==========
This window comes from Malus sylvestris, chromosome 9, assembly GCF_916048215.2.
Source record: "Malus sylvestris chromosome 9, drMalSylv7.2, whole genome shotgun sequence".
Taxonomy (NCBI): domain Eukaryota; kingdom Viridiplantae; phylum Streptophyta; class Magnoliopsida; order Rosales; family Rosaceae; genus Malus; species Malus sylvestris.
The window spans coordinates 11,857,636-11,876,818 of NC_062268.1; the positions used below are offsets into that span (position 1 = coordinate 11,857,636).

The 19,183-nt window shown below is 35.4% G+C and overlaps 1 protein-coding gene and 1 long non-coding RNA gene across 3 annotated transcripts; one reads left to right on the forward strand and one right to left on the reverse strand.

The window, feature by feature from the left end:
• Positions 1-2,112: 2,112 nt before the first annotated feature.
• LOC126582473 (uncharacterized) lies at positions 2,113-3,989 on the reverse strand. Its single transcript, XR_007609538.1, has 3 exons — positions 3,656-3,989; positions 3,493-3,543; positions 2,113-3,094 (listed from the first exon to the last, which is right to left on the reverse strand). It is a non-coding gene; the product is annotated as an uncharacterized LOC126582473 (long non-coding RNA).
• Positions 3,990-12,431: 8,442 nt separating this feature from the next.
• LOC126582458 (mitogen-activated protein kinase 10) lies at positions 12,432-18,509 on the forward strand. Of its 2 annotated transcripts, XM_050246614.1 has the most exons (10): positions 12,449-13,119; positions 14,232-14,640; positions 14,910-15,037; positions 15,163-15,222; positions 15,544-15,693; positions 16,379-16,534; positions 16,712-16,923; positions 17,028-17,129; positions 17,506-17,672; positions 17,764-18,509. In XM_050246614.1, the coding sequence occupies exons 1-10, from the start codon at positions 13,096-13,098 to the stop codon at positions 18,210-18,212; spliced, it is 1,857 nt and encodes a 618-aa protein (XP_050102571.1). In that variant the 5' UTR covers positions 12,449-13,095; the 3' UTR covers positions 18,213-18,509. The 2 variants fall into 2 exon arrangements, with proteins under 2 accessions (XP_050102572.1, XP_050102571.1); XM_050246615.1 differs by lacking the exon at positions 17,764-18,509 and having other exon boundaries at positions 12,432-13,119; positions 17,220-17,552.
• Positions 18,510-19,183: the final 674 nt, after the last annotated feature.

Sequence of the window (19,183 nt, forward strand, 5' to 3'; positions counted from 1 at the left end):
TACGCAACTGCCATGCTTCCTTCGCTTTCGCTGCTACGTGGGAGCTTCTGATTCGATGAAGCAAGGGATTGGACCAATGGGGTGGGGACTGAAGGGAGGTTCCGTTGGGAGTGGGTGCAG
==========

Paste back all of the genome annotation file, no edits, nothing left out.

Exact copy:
This window comes from Malus sylvestris, chromosome 9, assembly GCF_916048215.2.
Source record: "Malus sylvestris chromosome 9, drMalSylv7.2, whole genome shotgun sequence".
Taxonomy (NCBI): domain Eukaryota; kingdom Viridiplantae; phylum Streptophyta; class Magnoliopsida; order Rosales; family Rosaceae; genus Malus; species Malus sylvestris.
The window spans coordinates 11,857,636-11,876,818 of NC_062268.1; the positions used below are offsets into that span (position 1 = coordinate 11,857,636).

The 19,183-nt window shown below is 35.4% G+C and overlaps 1 protein-coding gene and 1 long non-coding RNA gene across 3 annotated transcripts; one reads left to right on the forward strand and one right to left on the reverse strand.

The window, feature by feature from the left end:
• Positions 1-2,112: 2,112 nt before the first annotated feature.
• LOC126582473 (uncharacterized) lies at positions 2,113-3,989 on the reverse strand. Its single transcript, XR_007609538.1, has 3 exons — positions 3,656-3,989; positions 3,493-3,543; positions 2,113-3,094 (listed from the first exon to the last, which is right to left on the reverse strand). It is a non-coding gene; the product is annotated as an uncharacterized LOC126582473 (long non-coding RNA).
• Positions 3,990-12,431: 8,442 nt separating this feature from the next.
• LOC126582458 (mitogen-activated protein kinase 10) lies at positions 12,432-18,509 on the forward strand. Of its 2 annotated transcripts, XM_050246614.1 has the most exons (10): positions 12,449-13,119; positions 14,232-14,640; positions 14,910-15,037; positions 15,163-15,222; positions 15,544-15,693; positions 16,379-16,534; positions 16,712-16,923; positions 17,028-17,129; positions 17,506-17,672; positions 17,764-18,509. In XM_050246614.1, the coding sequence occupies exons 1-10, from the start codon at positions 13,096-13,098 to the stop codon at positions 18,210-18,212; spliced, it is 1,857 nt and encodes a 618-aa protein (XP_050102571.1). In that variant the 5' UTR covers positions 12,449-13,095; the 3' UTR covers positions 18,213-18,509. The 2 variants fall into 2 exon arrangements, with proteins under 2 accessions (XP_050102572.1, XP_050102571.1); XM_050246615.1 differs by lacking the exon at positions 17,764-18,509 and having other exon boundaries at positions 12,432-13,119; positions 17,220-17,552.
• Positions 18,510-19,183: the final 674 nt, after the last annotated feature.

Sequence of the window (19,183 nt, forward strand, 5' to 3'; positions counted from 1 at the left end):
TACGCAACTGCCATGCTTCCTTCGCTTTCGCTGCTACGTGGGAGCTTCTGATTCGATGAAGCAAGGGATTGGACCAATGGGGTGGGGACTGAAGGGAGGTTCCGTTGGGAGTGGGTGCAG